The professor of neurology at the Mayo Clinic College of Medicine highlighted the importance of the diagnostic process and implementing an early treatment regimen for patients with NMOSD.
"We’re now trying to be sure that all patients with a complete diagnosis of AQP4-IgG-NMOSD get on a treatment because the risk of relapse to them is very high and each relapse carries a substantial risk of disability.”
After years of no approved treatment options, the neuromyelitis optica spectrum disorder (NMOSD) community has benefitted from FDA greenlighting therapies such as eculizumab (Soliris; Alexion), inebilizumab (Uplizna; Viela Bio) and satralizumab (Enspryng; Genentech), all in the last 2 years. These therapies, indicated to treat aquaporin-4 autoantibody-positive (AQP4+) patients, have shown the ability to improve the frequency of relapses in this patient population.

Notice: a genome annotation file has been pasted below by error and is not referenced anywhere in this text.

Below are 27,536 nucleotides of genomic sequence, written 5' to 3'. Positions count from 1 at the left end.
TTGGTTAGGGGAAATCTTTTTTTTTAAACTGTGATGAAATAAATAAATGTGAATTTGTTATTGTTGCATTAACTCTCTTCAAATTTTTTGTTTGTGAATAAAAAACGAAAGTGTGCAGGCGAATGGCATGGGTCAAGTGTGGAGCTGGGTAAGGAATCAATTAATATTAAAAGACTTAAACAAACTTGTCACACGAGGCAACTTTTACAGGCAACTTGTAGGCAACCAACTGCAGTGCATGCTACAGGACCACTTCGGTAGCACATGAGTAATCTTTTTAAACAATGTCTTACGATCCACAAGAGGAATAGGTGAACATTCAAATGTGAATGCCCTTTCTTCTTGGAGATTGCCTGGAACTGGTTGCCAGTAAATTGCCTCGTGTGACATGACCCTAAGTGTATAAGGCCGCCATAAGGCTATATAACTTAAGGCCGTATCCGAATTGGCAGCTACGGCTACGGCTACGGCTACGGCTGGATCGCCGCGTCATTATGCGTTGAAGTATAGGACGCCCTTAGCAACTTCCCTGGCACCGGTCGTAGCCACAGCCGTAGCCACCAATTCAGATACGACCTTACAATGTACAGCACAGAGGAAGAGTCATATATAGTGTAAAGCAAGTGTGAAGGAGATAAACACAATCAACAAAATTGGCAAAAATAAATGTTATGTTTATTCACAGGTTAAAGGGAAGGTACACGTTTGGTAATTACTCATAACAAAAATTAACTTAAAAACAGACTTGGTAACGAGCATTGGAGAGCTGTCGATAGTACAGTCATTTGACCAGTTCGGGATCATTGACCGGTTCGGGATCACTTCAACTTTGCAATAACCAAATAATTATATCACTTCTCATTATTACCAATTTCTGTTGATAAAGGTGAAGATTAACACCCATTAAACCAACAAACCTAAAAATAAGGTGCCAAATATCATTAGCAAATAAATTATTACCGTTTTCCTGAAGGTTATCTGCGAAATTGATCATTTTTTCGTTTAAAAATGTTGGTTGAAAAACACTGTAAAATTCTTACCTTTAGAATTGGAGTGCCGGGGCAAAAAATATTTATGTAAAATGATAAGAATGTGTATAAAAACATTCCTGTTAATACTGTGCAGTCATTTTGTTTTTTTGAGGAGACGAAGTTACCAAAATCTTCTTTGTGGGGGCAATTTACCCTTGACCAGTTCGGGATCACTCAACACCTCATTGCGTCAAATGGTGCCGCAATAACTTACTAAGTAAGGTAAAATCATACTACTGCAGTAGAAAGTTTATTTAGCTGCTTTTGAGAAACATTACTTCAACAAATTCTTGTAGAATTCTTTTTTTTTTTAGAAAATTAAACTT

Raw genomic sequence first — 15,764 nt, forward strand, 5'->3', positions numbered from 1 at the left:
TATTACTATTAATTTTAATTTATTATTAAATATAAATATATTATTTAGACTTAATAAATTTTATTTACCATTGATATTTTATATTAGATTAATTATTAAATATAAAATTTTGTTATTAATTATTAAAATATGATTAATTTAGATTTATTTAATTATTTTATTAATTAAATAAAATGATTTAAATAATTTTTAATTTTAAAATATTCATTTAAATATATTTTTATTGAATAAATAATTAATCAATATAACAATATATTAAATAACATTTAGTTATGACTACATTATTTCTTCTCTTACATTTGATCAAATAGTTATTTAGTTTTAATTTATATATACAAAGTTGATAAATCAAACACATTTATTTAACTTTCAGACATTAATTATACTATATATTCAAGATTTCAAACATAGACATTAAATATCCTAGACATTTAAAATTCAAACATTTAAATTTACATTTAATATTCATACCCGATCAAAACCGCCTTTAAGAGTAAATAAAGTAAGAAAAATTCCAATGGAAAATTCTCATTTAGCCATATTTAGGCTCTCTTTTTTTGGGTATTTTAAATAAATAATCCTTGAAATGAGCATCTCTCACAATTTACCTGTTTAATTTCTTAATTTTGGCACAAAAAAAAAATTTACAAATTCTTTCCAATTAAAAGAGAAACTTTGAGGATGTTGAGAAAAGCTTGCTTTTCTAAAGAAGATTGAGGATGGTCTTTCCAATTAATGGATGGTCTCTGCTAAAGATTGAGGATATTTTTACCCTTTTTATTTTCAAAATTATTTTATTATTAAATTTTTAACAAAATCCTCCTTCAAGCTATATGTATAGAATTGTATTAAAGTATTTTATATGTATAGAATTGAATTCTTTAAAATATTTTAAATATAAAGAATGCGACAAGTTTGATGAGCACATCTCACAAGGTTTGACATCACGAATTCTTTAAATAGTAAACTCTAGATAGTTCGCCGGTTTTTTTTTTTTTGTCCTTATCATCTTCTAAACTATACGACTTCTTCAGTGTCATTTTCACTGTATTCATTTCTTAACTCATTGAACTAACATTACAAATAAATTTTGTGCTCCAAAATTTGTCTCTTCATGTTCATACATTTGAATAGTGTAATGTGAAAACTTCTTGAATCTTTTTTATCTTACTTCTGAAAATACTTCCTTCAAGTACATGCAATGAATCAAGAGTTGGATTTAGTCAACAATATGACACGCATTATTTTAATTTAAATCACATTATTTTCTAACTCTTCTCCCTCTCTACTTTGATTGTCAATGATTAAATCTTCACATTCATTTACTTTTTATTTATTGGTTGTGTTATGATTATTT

Although the presentation of NMOSD is similar to other demyelinating diseases such as multiple sclerosis (MS), relapse recovery is poorer and relapses directly lead to cumulative disability. Because of this, the emphasis on the diagnostic stage and early intervention is even more critical. While the influx of new treatments has drastically altered the landscape, questions still remain regarding treatment optimization, adverse effects, and long-term durability.
For Brian G. Weinshenker, MD, education and recognition are 2 areas of need that need to be focused on more often. Weinshenker, a professor of neurology at Mayo Clinic College of Medicine, told NeurologyLive that there is still much to be learned about the disease, how it progresses, and when it’s appropriate to utilize specific disease-modifying therapies. He also stressed that despite the new options, research efforts should be geared towards developing therapies that have less toxicity and lower infection rates.